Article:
Is defamation a crime in New South Wales?
We all know that you can sue someone for defamation, but could they also end up in the slammer?
Technically, it is a crime, however, it’s unlikely the person would ever be charged…
What is Criminal Defamation?
Defamation is a crime, as outlined by s529 of the Crimes Act 1900 (NSW).
The definition of criminal defamation in the Crimes Act is:
In criminal defamation, the NSW Police would charge and prosecute you for the defamation against the victim. In civil defamation, the person who has suffered defamation would sue you directly for compensation.
The maximum penalty for criminal defamation is 3 years imprisonment.
No charges ever finalised for criminal defamation
While the threat of criminal defamation may loom over everyone’s head, the reality is that you are unlikely to be charged with criminal defamation.
BOCSAR confirmed that there have not been any charges finalised under s529 since its insertion into the Crimes Act in 2005.
If NSW Police, or anyone for that matter, wants to charge you with such an offence, they require the approval of the Director of Public Prosecutions (DPP) before proceeding.
It seems the opinion of the DPP is that defamation is an issue between two individuals. But, is it that simple?
Defamation for the rich and wealthy?
Firms like ours offer no-win, no-fee arrangements when suing media companies for defamation in certain circumstances, however what about if you want to sue an individual?
Our firm has a lot of success with negotiating with other parties on matters to resolve them in a resourceful way. However, when dealing with persons who believe they are beyond reproach is another matter altogether.
Suing another person for defamation is an expensive exercise. Even if you win the case, there remains the matter of recovering costs from the other party. This pursuit can be pointless if they don’t have the assets to cover the costs.
“He’s a paedophile” – when civil defamation proves fruitless
Unfortunately, we see a few circumstances where people have been seriously defamed where negotiations with the other party prove fruitless.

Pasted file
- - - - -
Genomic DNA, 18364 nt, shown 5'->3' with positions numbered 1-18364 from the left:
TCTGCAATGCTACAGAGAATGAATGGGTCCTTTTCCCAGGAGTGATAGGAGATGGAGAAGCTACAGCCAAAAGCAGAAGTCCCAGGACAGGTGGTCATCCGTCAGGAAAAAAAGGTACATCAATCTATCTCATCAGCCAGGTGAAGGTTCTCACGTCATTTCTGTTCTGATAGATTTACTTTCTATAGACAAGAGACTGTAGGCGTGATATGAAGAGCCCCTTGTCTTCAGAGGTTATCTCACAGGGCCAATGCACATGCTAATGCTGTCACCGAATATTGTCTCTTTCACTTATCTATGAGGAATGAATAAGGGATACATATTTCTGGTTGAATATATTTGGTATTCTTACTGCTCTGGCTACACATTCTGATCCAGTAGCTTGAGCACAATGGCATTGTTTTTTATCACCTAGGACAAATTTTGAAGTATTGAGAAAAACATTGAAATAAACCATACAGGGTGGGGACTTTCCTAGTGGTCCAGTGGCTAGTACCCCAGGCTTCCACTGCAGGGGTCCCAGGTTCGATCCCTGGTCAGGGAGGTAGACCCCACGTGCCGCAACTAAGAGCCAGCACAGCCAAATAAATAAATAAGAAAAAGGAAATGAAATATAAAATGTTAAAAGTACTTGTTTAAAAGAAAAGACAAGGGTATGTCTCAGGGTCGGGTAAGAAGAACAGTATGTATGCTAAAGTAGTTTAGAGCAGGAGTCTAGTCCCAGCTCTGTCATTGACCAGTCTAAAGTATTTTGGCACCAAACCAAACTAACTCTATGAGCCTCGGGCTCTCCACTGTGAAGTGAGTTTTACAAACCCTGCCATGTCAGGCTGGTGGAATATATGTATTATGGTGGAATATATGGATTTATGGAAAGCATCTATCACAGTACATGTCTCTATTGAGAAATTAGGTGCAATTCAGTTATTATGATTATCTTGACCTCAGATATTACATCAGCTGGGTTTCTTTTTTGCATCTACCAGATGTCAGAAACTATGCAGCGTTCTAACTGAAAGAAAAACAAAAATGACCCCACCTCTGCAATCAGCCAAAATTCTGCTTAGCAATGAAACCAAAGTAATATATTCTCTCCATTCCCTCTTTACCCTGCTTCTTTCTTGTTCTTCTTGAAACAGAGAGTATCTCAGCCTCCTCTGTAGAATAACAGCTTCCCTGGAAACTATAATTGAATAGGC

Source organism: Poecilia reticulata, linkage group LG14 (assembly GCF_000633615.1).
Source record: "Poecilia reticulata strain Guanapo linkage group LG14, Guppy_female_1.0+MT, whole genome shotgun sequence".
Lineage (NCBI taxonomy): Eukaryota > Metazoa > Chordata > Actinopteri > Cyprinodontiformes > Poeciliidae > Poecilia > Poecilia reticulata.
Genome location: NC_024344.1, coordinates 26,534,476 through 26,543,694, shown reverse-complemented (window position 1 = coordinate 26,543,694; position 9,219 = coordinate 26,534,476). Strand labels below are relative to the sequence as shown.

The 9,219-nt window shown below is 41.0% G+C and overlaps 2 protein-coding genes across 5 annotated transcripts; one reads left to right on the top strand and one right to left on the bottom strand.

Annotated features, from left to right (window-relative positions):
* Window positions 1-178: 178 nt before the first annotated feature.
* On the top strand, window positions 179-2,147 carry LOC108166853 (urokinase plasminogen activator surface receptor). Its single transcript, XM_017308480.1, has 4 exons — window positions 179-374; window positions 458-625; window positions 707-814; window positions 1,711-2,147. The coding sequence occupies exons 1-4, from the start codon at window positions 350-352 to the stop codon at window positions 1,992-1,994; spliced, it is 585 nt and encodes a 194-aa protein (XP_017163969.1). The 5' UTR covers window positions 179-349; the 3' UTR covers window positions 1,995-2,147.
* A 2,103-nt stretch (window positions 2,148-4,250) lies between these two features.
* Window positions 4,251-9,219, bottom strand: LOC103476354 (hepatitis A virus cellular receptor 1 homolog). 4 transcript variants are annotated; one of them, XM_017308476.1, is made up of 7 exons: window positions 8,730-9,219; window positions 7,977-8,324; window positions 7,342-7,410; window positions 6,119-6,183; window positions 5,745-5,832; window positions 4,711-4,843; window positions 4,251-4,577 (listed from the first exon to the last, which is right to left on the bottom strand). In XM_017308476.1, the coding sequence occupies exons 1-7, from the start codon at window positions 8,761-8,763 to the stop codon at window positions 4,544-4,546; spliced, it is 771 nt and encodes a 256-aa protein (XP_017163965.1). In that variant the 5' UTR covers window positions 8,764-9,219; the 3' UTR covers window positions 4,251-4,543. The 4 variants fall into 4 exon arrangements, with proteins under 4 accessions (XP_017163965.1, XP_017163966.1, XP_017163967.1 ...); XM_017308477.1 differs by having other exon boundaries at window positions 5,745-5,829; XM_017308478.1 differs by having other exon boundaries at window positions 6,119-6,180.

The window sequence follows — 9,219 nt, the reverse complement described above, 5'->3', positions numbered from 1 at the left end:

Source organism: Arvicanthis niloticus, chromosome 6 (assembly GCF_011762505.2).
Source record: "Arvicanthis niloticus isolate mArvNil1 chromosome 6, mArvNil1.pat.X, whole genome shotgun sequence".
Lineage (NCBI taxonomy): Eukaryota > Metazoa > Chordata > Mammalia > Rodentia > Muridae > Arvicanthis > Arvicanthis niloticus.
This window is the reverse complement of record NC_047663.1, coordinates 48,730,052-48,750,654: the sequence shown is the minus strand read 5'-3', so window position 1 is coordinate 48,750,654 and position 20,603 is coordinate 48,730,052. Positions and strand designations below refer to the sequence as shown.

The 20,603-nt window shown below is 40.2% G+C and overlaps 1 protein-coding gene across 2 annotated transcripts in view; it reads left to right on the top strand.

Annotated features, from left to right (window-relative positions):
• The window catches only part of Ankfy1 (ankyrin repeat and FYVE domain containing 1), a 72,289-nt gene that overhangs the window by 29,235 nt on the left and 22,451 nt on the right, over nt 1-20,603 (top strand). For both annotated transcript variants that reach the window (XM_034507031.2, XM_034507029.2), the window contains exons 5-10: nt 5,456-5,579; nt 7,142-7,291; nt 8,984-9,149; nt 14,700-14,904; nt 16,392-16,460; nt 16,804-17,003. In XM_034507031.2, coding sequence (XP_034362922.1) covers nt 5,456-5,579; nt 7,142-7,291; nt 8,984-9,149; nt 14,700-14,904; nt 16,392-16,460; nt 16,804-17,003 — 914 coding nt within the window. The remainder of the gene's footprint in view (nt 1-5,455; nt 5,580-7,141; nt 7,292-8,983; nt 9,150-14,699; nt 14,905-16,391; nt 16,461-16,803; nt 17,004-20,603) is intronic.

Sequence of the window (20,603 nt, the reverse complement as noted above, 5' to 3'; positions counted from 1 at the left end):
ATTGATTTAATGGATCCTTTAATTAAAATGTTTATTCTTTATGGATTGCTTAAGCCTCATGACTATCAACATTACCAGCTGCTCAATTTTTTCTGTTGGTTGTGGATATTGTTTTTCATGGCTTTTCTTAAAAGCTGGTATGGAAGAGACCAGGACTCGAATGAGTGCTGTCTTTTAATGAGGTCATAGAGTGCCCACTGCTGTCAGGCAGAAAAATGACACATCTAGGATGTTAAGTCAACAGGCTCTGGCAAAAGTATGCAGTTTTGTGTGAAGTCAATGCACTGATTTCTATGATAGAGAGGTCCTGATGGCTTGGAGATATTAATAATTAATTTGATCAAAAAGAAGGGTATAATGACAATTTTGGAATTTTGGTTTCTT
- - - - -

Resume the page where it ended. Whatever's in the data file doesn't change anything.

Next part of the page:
For example, one young father was accused of being a paedophile by a group of male teenagers he had met once, briefly at a music festival. The young father was never accused of any offences amounting to paedophilia, they just thought the man ‘looked creepy’. These allegations were never serious and have never been raised by anyone who actually knows the man.
Through Facebook they continued to ridicule the man, torment him, stating that he’s a paedophile, creepy and bullying him in general.
The comments have caused grave distress for the young father, with friends questioning him on the posts. He has continually had to defend himself from the unsubstantiated and vexatious allegations. The young father no longer feels welcome at these events as his reputation has been forever tarnished.
It would be entirely pointless to attempt to sue the teenagers for defamation. Not only would the cost of action be completely draining the young father of money, but it’s also unlikely that the teenagers would ever be able to pay the bill of the Court costs and damages.
So what can you do? Well, under the NSW Police and DPP’s current view on criminal defamation, nothing.
To charge, or not to charge?
It is not suggested that every person liable for defamation in the civil sphere be charged with criminal defamation – for the courts would be grossly overrun with minor matters.
However, in the cases of serious defamation where the publishing parties are relentless to any form of acceptance of wrongdoing, should they not be charged with criminal defamation?
The double-edged sword could be contentious. Those making allegations, for example, of sexual assault without enough evidence in the eyes of the Courts could face a criminal defamation charge and it’s easily agreed that this may not be so fair.
At the end of the day, we ought to be wary that defamation is technically a crime…
If you require assistance with defamation, contact our defamation practice on 02 9261 4281 or